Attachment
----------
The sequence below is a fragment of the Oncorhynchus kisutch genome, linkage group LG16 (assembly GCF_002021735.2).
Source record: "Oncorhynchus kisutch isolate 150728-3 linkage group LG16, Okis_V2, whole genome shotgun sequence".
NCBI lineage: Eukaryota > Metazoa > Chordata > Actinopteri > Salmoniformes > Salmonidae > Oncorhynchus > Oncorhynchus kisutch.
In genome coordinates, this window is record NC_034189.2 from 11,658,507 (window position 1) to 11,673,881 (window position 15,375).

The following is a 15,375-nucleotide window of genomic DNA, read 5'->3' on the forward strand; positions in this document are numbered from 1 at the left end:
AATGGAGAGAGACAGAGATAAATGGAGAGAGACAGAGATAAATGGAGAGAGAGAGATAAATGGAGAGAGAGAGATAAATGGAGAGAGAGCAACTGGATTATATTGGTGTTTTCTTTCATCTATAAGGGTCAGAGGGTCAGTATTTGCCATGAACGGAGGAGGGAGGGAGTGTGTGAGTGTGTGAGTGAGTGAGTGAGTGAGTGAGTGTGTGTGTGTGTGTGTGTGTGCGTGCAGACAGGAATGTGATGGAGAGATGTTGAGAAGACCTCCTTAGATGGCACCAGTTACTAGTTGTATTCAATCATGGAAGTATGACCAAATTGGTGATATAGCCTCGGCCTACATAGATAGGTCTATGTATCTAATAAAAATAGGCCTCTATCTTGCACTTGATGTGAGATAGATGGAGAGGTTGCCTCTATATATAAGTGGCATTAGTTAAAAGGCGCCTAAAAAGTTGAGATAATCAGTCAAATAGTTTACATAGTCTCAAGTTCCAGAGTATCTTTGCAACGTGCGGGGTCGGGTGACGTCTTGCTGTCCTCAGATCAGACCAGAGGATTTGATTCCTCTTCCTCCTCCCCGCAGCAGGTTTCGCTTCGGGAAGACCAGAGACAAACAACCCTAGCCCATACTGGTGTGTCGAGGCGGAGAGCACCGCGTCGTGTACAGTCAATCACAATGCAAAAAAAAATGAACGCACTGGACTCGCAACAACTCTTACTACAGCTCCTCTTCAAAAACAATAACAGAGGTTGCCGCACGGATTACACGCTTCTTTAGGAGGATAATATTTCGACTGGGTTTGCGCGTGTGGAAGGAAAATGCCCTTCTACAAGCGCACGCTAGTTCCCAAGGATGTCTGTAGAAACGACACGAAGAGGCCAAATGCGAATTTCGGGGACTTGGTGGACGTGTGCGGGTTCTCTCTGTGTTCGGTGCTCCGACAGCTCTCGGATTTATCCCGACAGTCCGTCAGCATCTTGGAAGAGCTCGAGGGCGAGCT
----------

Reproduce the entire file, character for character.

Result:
The sequence below is a fragment of the Oncorhynchus kisutch genome, linkage group LG16 (assembly GCF_002021735.2).
Source record: "Oncorhynchus kisutch isolate 150728-3 linkage group LG16, Okis_V2, whole genome shotgun sequence".
NCBI lineage: Eukaryota > Metazoa > Chordata > Actinopteri > Salmoniformes > Salmonidae > Oncorhynchus > Oncorhynchus kisutch.
In genome coordinates, this window is record NC_034189.2 from 11,658,507 (window position 1) to 11,673,881 (window position 15,375).

The following is a 15,375-nucleotide window of genomic DNA, read 5'->3' on the forward strand; positions in this document are numbered from 1 at the left end:
AATGGAGAGAGACAGAGATAAATGGAGAGAGACAGAGATAAATGGAGAGAGAGAGATAAATGGAGAGAGAGAGATAAATGGAGAGAGAGCAACTGGATTATATTGGTGTTTTCTTTCATCTATAAGGGTCAGAGGGTCAGTATTTGCCATGAACGGAGGAGGGAGGGAGTGTGTGAGTGTGTGAGTGAGTGAGTGAGTGAGTGAGTGTGTGTGTGTGTGTGTGTGTGCGTGCAGACAGGAATGTGATGGAGAGATGTTGAGAAGACCTCCTTAGATGGCACCAGTTACTAGTTGTATTCAATCATGGAAGTATGACCAAATTGGTGATATAGCCTCGGCCTACATAGATAGGTCTATGTATCTAATAAAAATAGGCCTCTATCTTGCACTTGATGTGAGATAGATGGAGAGGTTGCCTCTATATATAAGTGGCATTAGTTAAAAGGCGCCTAAAAAGTTGAGATAATCAGTCAAATAGTTTACATAGTCTCAAGTTCCAGAGTATCTTTGCAACGTGCGGGGTCGGGTGACGTCTTGCTGTCCTCAGATCAGACCAGAGGATTTGATTCCTCTTCCTCCTCCCCGCAGCAGGTTTCGCTTCGGGAAGACCAGAGACAAACAACCCTAGCCCATACTGGTGTGTCGAGGCGGAGAGCACCGCGTCGTGTACAGTCAATCACAATGCAAAAAAAAATGAACGCACTGGACTCGCAACAACTCTTACTACAGCTCCTCTTCAAAAACAATAACAGAGGTTGCCGCACGGATTACACGCTTCTTTAGGAGGATAATATTTCGACTGGGTTTGCGCGTGTGGAAGGAAAATGCCCTTCTACAAGCGCACGCTAGTTCCCAAGGATGTCTGTAGAAACGACACGAAGAGGCCAAATGCGAATTTCGGGGACTTGGTGGACGTGTGCGGGTTCTCTCTGTGTTCGGTGCTCCGACAGCTCTCGGATTTATCCCGACAGTCCGTCAGCATCTTGGAAGAGCTCGAGGGCGAGCT